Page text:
The 31-year-old Malalai Joya has been called the “bravest woman in Afghanistan.” She is youngest woman in Afghanistan’s history to be elected to the parliament, where she has served since 2005. Joya is a vocal critic of President Hamid Karzai’s government and the U.S. military presence in Afghanistan. She has openly challenged the Afghan government, U.S. and NATO military presence, warlords and the Taliban.
In a country where a woman is confined to her home, Joya is breaking all kinds of cultural, social and religious stereotypes. In May 2007, she was suspended after referring to the parliament as a stable, she said at least in “in a stable we have animals like a cow which is useful in that it provides milk and a donkey that carry a load.”
She speaks candidly about the challenges facing Afghanistan. She says that the low turnout in the presidential election is proof that the Afghan people are dissatisfied with the current government. She attributes the rise of Taliban to the failed policy of the U.S. in Afghanistan. She is also a staunch opponent of increasing U.S. troop levels in her country. Joya wants the U.S. and NATO to keep in mind that no foreign military has ever succeeded in controlling Afghanistan.
For her, the status of women now is no different than under the Taliban. She says that it may even be worse because the rate of suicide and abduction is high, and many rapists go untouched.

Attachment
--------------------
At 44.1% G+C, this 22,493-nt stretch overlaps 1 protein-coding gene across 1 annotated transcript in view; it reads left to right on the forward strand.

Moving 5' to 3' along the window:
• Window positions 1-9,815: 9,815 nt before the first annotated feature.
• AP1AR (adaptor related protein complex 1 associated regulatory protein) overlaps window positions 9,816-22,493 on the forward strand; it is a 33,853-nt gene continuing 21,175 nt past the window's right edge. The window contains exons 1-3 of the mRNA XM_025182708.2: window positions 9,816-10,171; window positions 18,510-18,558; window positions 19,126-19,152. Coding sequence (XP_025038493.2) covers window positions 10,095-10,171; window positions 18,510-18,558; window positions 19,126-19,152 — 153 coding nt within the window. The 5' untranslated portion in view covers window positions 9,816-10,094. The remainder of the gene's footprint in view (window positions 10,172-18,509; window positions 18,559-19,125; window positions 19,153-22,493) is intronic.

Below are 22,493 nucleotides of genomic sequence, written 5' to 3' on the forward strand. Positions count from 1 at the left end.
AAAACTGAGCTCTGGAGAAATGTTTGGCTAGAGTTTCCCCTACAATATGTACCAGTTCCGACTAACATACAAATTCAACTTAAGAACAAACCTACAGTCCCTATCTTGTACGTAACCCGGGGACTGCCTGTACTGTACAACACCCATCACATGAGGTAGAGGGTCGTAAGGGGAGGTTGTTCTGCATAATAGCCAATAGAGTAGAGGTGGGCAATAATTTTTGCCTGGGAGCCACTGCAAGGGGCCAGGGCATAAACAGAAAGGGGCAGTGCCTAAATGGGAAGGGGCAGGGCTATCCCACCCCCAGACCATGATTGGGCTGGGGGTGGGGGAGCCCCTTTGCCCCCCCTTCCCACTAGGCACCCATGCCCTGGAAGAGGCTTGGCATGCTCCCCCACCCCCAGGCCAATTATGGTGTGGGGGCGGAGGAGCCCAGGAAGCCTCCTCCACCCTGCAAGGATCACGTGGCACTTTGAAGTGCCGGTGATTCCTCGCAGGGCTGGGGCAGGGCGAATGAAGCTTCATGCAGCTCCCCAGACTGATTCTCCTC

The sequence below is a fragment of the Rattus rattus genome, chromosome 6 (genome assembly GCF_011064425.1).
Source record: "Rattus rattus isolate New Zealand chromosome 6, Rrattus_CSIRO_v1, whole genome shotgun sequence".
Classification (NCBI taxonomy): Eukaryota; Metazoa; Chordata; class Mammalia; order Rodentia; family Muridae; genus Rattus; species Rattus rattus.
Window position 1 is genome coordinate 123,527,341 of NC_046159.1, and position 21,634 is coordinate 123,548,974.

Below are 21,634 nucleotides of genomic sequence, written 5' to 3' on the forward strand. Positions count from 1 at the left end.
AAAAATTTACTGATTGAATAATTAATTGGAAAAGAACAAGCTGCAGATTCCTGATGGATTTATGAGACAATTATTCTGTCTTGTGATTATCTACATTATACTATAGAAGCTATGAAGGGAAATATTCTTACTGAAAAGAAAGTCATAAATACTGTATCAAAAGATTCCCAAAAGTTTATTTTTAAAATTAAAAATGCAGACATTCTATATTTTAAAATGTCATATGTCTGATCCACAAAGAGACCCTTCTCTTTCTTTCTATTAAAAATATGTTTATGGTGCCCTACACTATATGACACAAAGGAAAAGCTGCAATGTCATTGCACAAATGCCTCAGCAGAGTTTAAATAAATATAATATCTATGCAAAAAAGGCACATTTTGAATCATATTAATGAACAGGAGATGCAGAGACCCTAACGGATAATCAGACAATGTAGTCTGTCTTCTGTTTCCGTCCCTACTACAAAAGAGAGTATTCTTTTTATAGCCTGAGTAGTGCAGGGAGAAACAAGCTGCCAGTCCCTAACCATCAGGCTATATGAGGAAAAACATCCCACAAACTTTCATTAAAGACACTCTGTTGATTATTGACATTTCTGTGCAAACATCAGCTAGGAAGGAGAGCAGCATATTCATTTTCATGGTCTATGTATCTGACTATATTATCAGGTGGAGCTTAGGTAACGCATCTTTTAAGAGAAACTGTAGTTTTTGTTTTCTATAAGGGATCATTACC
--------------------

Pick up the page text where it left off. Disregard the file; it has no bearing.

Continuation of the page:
Because she is unabashedly outspoken, her life is under constant threat and she must be accompanied by bodyguards. But nothing so far seems to succeed in slowing her down. For sure not the many failed assassination attempts on her life, or the awful treatment she gets from her male colleagues in parliament.
Joya spent her childhood at a refugee camp in Iran and Pakistan, and returned to the Taliban-controlled Afghanistan in the late 1990s and worked for an underground organization helping women. She is now on a book tour in the U.S. promoting her memoir, A Woman Among Warlords: The Extraordinary Story of an Afghan Woman Who Dared to Speak Out, co-written by Derrick O’Keefe.
– Mohammad Al Kassim